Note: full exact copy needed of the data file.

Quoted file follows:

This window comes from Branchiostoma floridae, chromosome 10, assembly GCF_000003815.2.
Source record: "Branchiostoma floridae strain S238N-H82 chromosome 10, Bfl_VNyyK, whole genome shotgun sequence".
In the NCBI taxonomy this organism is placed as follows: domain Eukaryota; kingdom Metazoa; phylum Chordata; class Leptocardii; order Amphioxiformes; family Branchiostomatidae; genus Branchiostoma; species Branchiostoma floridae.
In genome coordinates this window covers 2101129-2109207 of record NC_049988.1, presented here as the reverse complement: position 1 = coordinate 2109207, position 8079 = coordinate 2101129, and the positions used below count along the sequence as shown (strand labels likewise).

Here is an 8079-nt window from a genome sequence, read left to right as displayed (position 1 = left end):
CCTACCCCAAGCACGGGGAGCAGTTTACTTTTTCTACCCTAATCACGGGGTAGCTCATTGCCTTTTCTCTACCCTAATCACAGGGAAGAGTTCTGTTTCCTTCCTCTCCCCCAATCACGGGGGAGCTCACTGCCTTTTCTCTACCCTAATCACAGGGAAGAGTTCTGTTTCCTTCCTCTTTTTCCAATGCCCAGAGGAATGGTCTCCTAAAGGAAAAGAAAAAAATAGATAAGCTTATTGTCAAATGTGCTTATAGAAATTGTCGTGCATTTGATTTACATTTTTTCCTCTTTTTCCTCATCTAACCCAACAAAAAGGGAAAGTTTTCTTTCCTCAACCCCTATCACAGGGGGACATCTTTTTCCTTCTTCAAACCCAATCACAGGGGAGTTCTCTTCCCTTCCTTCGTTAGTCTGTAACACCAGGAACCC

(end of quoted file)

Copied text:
This window comes from Branchiostoma floridae, chromosome 10, assembly GCF_000003815.2.
Source record: "Branchiostoma floridae strain S238N-H82 chromosome 10, Bfl_VNyyK, whole genome shotgun sequence".
In the NCBI taxonomy this organism is placed as follows: domain Eukaryota; kingdom Metazoa; phylum Chordata; class Leptocardii; order Amphioxiformes; family Branchiostomatidae; genus Branchiostoma; species Branchiostoma floridae.
In genome coordinates this window covers 2101129-2109207 of record NC_049988.1, presented here as the reverse complement: position 1 = coordinate 2109207, position 8079 = coordinate 2101129, and the positions used below count along the sequence as shown (strand labels likewise).

Here is an 8079-nt window from a genome sequence, read left to right as displayed (position 1 = left end):
CCTACCCCAAGCACGGGGAGCAGTTTACTTTTTCTACCCTAATCACGGGGTAGCTCATTGCCTTTTCTCTACCCTAATCACAGGGAAGAGTTCTGTTTCCTTCCTCTCCCCCAATCACGGGGGAGCTCACTGCCTTTTCTCTACCCTAATCACAGGGAAGAGTTCTGTTTCCTTCCTCTTTTTCCAATGCCCAGAGGAATGGTCTCCTAAAGGAAAAGAAAAAAATAGATAAGCTTATTGTCAAATGTGCTTATAGAAATTGTCGTGCATTTGATTTACATTTTTTCCTCTTTTTCCTCATCTAACCCAACAAAAAGGGAAAGTTTTCTTTCCTCAACCCCTATCACAGGGGGACATCTTTTTCCTTCTTCAAACCCAATCACAGGGGAGTTCTCTTCCCTTCCTTCGTTAGTCTGTAACACCAGGAACCC